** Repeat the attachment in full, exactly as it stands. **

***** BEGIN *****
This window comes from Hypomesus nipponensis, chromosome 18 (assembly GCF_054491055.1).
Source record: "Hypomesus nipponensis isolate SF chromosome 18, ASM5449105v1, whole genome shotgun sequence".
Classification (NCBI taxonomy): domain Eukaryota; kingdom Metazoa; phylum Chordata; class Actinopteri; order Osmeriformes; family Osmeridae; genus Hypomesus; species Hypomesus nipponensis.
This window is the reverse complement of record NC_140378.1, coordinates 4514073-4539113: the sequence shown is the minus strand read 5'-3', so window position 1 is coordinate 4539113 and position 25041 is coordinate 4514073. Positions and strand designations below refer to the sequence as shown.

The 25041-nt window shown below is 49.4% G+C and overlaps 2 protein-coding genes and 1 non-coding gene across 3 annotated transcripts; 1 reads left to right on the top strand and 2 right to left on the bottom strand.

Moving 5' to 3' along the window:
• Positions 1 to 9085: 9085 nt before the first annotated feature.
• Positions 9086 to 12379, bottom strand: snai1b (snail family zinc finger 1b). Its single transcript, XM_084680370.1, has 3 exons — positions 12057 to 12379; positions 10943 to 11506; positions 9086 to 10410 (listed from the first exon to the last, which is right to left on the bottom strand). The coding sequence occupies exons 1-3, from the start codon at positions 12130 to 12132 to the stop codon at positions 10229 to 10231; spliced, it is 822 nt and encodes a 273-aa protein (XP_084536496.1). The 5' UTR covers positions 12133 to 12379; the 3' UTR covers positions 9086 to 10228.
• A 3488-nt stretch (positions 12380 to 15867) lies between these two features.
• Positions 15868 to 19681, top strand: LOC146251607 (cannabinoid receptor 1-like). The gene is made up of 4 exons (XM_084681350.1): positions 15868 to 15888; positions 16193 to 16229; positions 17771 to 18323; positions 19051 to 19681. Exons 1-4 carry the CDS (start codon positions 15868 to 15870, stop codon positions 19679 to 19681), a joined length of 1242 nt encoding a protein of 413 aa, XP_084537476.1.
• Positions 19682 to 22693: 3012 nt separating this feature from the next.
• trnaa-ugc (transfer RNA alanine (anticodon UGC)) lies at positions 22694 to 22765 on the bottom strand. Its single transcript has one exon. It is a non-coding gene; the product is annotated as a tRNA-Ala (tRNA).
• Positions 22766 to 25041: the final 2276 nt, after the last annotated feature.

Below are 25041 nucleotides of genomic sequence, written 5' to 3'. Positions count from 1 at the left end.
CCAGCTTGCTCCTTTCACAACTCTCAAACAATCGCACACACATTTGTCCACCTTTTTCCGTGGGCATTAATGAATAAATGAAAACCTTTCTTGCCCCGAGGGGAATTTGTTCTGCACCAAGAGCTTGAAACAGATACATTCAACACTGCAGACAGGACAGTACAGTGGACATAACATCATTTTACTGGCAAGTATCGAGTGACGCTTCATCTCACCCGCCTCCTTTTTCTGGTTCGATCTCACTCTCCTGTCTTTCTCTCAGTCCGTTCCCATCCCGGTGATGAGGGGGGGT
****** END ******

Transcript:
This window comes from Hypomesus nipponensis, chromosome 18 (assembly GCF_054491055.1).
Source record: "Hypomesus nipponensis isolate SF chromosome 18, ASM5449105v1, whole genome shotgun sequence".
Classification (NCBI taxonomy): domain Eukaryota; kingdom Metazoa; phylum Chordata; class Actinopteri; order Osmeriformes; family Osmeridae; genus Hypomesus; species Hypomesus nipponensis.
This window is the reverse complement of record NC_140378.1, coordinates 4514073-4539113: the sequence shown is the minus strand read 5'-3', so window position 1 is coordinate 4539113 and position 25041 is coordinate 4514073. Positions and strand designations below refer to the sequence as shown.

The 25041-nt window shown below is 49.4% G+C and overlaps 2 protein-coding genes and 1 non-coding gene across 3 annotated transcripts; 1 reads left to right on the top strand and 2 right to left on the bottom strand.

Moving 5' to 3' along the window:
• Positions 1 to 9085: 9085 nt before the first annotated feature.
• Positions 9086 to 12379, bottom strand: snai1b (snail family zinc finger 1b). Its single transcript, XM_084680370.1, has 3 exons — positions 12057 to 12379; positions 10943 to 11506; positions 9086 to 10410 (listed from the first exon to the last, which is right to left on the bottom strand). The coding sequence occupies exons 1-3, from the start codon at positions 12130 to 12132 to the stop codon at positions 10229 to 10231; spliced, it is 822 nt and encodes a 273-aa protein (XP_084536496.1). The 5' UTR covers positions 12133 to 12379; the 3' UTR covers positions 9086 to 10228.
• A 3488-nt stretch (positions 12380 to 15867) lies between these two features.
• Positions 15868 to 19681, top strand: LOC146251607 (cannabinoid receptor 1-like). The gene is made up of 4 exons (XM_084681350.1): positions 15868 to 15888; positions 16193 to 16229; positions 17771 to 18323; positions 19051 to 19681. Exons 1-4 carry the CDS (start codon positions 15868 to 15870, stop codon positions 19679 to 19681), a joined length of 1242 nt encoding a protein of 413 aa, XP_084537476.1.
• Positions 19682 to 22693: 3012 nt separating this feature from the next.
• trnaa-ugc (transfer RNA alanine (anticodon UGC)) lies at positions 22694 to 22765 on the bottom strand. Its single transcript has one exon. It is a non-coding gene; the product is annotated as a tRNA-Ala (tRNA).
• Positions 22766 to 25041: the final 2276 nt, after the last annotated feature.

Below are 25041 nucleotides of genomic sequence, written 5' to 3'. Positions count from 1 at the left end.
CCAGCTTGCTCCTTTCACAACTCTCAAACAATCGCACACACATTTGTCCACCTTTTTCCGTGGGCATTAATGAATAAATGAAAACCTTTCTTGCCCCGAGGGGAATTTGTTCTGCACCAAGAGCTTGAAACAGATACATTCAACACTGCAGACAGGACAGTACAGTGGACATAACATCATTTTACTGGCAAGTATCGAGTGACGCTTCATCTCACCCGCCTCCTTTTTCTGGTTCGATCTCACTCTCCTGTCTTTCTCTCAGTCCGTTCCCATCCCGGTGATGAGGGGGGGT